Bangladesh cyberheist: 5 RCBC execs charged with money laundering
MANILA, Philippines — The Department of Justice has filed charges against five Rizal Commercial Banking Corp. (RCBC) officials accused of money laundering in connection with one of the world’s largest cyberheists in which $81 million was stolen from Bangladesh’s central bank in 2016.
Charged in the Makati City Regional Trial Court Branch 141 on Monday for violation of the Anti-Money Laundering Act of 2001 were Raul Victor Tan, RCBC Retail Banking Group head; Ismael Reyes, national sales director; Brigitte Capina, regional sales director; Romualdo Agarrado, customer services head; and Angela Ruth Torres, senior customer relationship officer.
A sixth officer, Nestor Pineda, district sales director, was exonerated.
Section 4 (f) of Republic Act No. 9160, as amended, or the Anti-Money Laundering Act, penalizes with four to seven years in prison and P1 million to P3 million in fines, a person who performs or fails to perform any act as a result of which he or she facilitates the offense of money laundering.
The charges followed a ruling by state prosecutor Mary Jane Sytat, denying the RCBC officials’ motion for reconsideration for lack of merit.
Sytat said in a May 10 resolution that the arguments raised by the five respondents were better threshed out during trial.
Remiss in duties
In a statement, Justice Undersecretary Mark Perete said the resolution found the RCBC officers remiss in their duties and thus facilitating money laundering.
The five were found instrumental in the lifting of the temporary hold on the four beneficiary accounts of the international inward remittances of funds allegedly wrongfully taken from Bangladesh Bank, and in the withdrawal of the funds, among other acts.
“These acts were found to have been made even after notice of the irregularity in the transaction from Bangladesh Bank,” he said.
RCBC legal counsel Thea Daep said the bank was standing by the five officials.
“We are confident that they will be vindicated since our investigation, conducted by independent third parties, concluded they had no knowledge about the alleged money laundering activity at all. We expect the complaint to be dismissed consequently,” Daep said in a statement.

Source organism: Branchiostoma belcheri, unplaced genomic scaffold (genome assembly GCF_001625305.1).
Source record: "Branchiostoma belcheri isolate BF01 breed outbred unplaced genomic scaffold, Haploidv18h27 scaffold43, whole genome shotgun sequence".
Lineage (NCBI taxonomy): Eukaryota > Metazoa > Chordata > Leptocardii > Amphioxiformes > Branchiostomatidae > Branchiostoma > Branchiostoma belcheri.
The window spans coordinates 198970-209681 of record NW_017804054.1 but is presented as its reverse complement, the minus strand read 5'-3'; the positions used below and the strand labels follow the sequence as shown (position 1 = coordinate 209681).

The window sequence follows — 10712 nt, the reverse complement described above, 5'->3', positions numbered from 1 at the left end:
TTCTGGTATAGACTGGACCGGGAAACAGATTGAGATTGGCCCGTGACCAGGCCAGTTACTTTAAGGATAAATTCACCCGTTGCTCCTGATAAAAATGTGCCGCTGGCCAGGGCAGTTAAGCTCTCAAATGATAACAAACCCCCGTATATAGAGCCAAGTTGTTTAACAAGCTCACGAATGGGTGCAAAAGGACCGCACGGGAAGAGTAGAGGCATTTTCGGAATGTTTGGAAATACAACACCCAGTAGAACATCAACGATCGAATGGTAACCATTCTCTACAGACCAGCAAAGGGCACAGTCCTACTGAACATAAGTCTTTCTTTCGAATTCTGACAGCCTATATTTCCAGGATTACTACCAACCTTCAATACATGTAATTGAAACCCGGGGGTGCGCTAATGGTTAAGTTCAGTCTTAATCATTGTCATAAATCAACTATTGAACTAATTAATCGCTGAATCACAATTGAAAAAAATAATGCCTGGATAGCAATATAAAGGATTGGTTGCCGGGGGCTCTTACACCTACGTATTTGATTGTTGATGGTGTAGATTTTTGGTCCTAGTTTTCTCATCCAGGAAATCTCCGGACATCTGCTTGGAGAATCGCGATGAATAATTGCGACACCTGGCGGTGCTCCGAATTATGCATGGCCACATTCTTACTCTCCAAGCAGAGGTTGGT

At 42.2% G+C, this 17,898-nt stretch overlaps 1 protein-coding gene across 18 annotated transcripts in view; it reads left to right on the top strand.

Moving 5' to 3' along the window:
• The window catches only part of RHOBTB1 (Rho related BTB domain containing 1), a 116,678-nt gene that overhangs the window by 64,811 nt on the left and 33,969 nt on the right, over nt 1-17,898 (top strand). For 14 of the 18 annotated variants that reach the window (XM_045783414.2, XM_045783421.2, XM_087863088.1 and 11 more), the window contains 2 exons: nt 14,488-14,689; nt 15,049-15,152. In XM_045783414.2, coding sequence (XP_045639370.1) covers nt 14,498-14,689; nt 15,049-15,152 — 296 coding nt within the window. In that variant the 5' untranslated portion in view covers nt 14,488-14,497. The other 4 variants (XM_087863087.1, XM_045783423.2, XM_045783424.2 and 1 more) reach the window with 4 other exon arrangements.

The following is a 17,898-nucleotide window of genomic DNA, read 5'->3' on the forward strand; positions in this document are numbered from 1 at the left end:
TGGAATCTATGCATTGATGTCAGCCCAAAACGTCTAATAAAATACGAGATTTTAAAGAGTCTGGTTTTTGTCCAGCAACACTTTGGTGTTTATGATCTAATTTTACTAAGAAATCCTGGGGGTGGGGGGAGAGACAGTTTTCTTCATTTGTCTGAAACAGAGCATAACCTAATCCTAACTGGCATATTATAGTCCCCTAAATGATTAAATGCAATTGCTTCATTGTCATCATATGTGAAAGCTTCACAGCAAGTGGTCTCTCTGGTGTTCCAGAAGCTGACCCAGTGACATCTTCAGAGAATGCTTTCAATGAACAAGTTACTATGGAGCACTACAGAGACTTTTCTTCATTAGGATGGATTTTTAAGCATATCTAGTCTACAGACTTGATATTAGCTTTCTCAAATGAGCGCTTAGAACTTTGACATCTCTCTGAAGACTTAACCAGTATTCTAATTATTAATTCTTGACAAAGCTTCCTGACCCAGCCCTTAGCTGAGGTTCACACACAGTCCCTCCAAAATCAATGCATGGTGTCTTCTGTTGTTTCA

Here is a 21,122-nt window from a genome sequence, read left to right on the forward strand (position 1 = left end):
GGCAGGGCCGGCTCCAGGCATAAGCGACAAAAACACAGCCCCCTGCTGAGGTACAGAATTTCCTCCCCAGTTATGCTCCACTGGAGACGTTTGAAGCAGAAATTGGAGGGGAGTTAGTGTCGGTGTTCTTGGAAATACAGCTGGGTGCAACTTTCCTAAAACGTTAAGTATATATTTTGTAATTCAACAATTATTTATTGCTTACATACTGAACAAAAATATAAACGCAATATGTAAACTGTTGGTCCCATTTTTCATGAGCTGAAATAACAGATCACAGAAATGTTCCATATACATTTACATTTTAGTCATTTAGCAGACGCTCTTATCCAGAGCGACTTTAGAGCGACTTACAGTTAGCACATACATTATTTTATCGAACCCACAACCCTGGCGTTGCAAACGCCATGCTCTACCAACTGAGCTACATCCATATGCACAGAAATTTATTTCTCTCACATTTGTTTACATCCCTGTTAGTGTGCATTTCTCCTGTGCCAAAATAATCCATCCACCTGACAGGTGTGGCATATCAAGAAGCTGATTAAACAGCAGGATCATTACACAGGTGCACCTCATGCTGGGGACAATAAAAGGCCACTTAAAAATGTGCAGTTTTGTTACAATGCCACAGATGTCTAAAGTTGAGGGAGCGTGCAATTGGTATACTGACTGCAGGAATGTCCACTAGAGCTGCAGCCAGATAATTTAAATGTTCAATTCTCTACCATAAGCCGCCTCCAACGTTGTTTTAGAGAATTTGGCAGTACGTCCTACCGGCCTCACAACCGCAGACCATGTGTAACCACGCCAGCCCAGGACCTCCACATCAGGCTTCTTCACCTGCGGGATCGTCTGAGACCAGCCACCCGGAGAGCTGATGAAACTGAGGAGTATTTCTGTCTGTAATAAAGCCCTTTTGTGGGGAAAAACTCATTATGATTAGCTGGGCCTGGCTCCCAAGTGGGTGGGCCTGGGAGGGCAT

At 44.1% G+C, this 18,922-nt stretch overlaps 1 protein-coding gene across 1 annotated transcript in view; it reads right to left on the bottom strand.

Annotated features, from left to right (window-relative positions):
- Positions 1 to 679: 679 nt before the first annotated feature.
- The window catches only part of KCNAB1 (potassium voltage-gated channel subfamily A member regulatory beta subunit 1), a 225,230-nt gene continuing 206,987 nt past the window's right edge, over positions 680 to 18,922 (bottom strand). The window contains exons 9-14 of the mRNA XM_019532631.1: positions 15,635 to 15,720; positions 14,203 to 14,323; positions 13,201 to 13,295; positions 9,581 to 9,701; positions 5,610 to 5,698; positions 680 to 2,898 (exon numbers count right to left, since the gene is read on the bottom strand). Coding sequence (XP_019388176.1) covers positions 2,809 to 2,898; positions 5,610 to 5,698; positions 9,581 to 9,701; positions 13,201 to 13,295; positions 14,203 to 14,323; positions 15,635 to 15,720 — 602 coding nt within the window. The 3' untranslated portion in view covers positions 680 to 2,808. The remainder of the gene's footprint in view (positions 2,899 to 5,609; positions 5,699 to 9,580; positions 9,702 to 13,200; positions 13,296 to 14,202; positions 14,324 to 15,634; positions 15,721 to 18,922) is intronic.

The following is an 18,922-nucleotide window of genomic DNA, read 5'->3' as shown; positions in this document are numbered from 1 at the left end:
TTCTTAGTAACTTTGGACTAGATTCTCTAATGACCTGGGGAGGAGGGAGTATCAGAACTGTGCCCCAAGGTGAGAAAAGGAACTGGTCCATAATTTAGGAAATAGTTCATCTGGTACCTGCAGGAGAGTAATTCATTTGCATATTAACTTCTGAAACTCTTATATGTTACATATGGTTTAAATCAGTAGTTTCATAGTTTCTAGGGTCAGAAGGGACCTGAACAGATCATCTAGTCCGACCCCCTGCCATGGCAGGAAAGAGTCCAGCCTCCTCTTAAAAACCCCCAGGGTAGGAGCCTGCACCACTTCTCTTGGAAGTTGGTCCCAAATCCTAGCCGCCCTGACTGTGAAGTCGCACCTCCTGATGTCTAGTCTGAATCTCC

In February 2016, an unauthorized user hacked Bangladesh Bank’s system and issued payment instructions to the Federal Reserve Bank of New York, where it kept funds, for $951 million.
Four of the payments, totaling $81 million, were cleared and credited to RCBC’s Jupiter branch in Makati City, specifically to four accounts that were found to have suspicious activities.
The RCBC Retail Bank Group, which has oversight on branch operations, issued a temporary hold order on the four accounts. But before it could be enforced, an over-the-counter withdrawal of $22 million was made in one of the accounts.
The amount was deposited to a fifth account, from where $14.2 million was transferred to a sixth account in another RCBC branch.
The resolution found the five RCBC officials to have deliberately avoided knowledge of the crime, “by failing to make a reasonable inquiry about suspected wrongdoing, despite being aware that it is highly probable.”
The Anti-Money Laundering Council, the complainant in the case, claimed that the five bank officials collectively failed to exercise due diligence in verifying the bank accounts, which had either been inactive or had reported suspicious transactions in the eight months since they were opened.
Manager found guilty
In January, RCBC Jupiter branch manager Maia Santos-Deguito was found guilty of eight counts of violation of RA 9160, and sentenced four to seven years in jail for each count.
Deguito’s conviction was the first in the hacking of the New York Fed account of Bangladesh Bank on Feb. 4, 2016—a theft so far-reaching that it was probed by both the Interpol and the US Federal Bureau of Investigation.
The owners of the dubious accounts with RCBC remain at large, while several alleged conspirators have been cleared by the DOJ, including casino junket operator Kim Wong, gambler Weikang Xu, and money transfer firm Philrem Service Corp.
Only $15 million of the money was recovered after it landed in the Philippines and was quickly dispersed.
Tens of millions of dollars of the loot disappeared into Manila’s casinos, which were at the time exempt from rules aimed at preventing money laundering.
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